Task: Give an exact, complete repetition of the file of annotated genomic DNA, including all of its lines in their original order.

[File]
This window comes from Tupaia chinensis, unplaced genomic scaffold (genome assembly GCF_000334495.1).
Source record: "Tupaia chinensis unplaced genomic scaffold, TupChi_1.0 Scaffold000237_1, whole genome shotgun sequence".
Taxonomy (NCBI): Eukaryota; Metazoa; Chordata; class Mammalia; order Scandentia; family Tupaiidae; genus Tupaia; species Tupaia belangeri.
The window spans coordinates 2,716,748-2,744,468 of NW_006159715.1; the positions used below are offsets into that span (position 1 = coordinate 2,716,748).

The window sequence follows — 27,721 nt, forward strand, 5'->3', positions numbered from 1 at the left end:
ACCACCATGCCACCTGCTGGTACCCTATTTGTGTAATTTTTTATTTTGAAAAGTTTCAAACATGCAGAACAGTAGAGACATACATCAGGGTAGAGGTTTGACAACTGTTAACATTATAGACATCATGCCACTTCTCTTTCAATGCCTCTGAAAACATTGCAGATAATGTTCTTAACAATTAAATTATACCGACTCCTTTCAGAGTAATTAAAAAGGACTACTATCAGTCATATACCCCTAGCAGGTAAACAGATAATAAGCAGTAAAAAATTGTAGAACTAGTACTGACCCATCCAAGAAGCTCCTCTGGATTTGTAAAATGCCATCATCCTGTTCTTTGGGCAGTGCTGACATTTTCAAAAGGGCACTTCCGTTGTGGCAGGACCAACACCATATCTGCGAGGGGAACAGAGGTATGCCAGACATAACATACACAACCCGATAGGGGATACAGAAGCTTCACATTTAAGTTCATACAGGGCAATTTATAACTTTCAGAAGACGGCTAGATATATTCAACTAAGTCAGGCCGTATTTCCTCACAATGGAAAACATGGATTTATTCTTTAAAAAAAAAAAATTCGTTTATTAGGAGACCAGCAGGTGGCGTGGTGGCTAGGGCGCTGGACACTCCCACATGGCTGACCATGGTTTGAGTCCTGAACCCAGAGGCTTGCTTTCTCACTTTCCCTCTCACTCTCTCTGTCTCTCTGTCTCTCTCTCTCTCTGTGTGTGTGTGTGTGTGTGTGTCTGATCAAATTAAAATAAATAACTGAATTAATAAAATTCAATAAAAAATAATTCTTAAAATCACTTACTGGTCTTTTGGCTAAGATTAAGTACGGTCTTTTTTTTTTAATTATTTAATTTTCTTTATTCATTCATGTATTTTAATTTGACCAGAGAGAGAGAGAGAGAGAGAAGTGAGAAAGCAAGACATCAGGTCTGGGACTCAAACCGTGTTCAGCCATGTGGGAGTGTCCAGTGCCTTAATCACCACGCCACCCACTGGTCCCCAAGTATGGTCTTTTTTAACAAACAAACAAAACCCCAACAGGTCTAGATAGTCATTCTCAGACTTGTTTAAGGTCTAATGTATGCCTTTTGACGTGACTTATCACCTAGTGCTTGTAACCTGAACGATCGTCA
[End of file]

This window comes from Tupaia chinensis, unplaced genomic scaffold (genome assembly GCF_000334495.1).
Source record: "Tupaia chinensis unplaced genomic scaffold, TupChi_1.0 Scaffold000237_1, whole genome shotgun sequence".
Taxonomy (NCBI): Eukaryota; Metazoa; Chordata; class Mammalia; order Scandentia; family Tupaiidae; genus Tupaia; species Tupaia belangeri.
The window spans coordinates 2,716,748-2,744,468 of NW_006159715.1; the positions used below are offsets into that span (position 1 = coordinate 2,716,748).

The window sequence follows — 27,721 nt, forward strand, 5'->3', positions numbered from 1 at the left end:
ACCACCATGCCACCTGCTGGTACCCTATTTGTGTAATTTTTTATTTTGAAAAGTTTCAAACATGCAGAACAGTAGAGACATACATCAGGGTAGAGGTTTGACAACTGTTAACATTATAGACATCATGCCACTTCTCTTTCAATGCCTCTGAAAACATTGCAGATAATGTTCTTAACAATTAAATTATACCGACTCCTTTCAGAGTAATTAAAAAGGACTACTATCAGTCATATACCCCTAGCAGGTAAACAGATAATAAGCAGTAAAAAATTGTAGAACTAGTACTGACCCATCCAAGAAGCTCCTCTGGATTTGTAAAATGCCATCATCCTGTTCTTTGGGCAGTGCTGACATTTTCAAAAGGGCACTTCCGTTGTGGCAGGACCAACACCATATCTGCGAGGGGAACAGAGGTATGCCAGACATAACATACACAACCCGATAGGGGATACAGAAGCTTCACATTTAAGTTCATACAGGGCAATTTATAACTTTCAGAAGACGGCTAGATATATTCAACTAAGTCAGGCCGTATTTCCTCACAATGGAAAACATGGATTTATTCTTTAAAAAAAAAAAATTCGTTTATTAGGAGACCAGCAGGTGGCGTGGTGGCTAGGGCGCTGGACACTCCCACATGGCTGACCATGGTTTGAGTCCTGAACCCAGAGGCTTGCTTTCTCACTTTCCCTCTCACTCTCTCTGTCTCTCTGTCTCTCTCTCTCTCTGTGTGTGTGTGTGTGTGTGTGTCTGATCAAATTAAAATAAATAACTGAATTAATAAAATTCAATAAAAAATAATTCTTAAAATCACTTACTGGTCTTTTGGCTAAGATTAAGTACGGTCTTTTTTTTTTAATTATTTAATTTTCTTTATTCATTCATGTATTTTAATTTGACCAGAGAGAGAGAGAGAGAGAGAAGTGAGAAAGCAAGACATCAGGTCTGGGACTCAAACCGTGTTCAGCCATGTGGGAGTGTCCAGTGCCTTAATCACCACGCCACCCACTGGTCCCCAAGTATGGTCTTTTTTAACAAACAAACAAAACCCCAACAGGTCTAGATAGTCATTCTCAGACTTGTTTAAGGTCTAATGTATGCCTTTTGACGTGACTTATCACCTAGTGCTTGTAACCTGAACGATCGTCA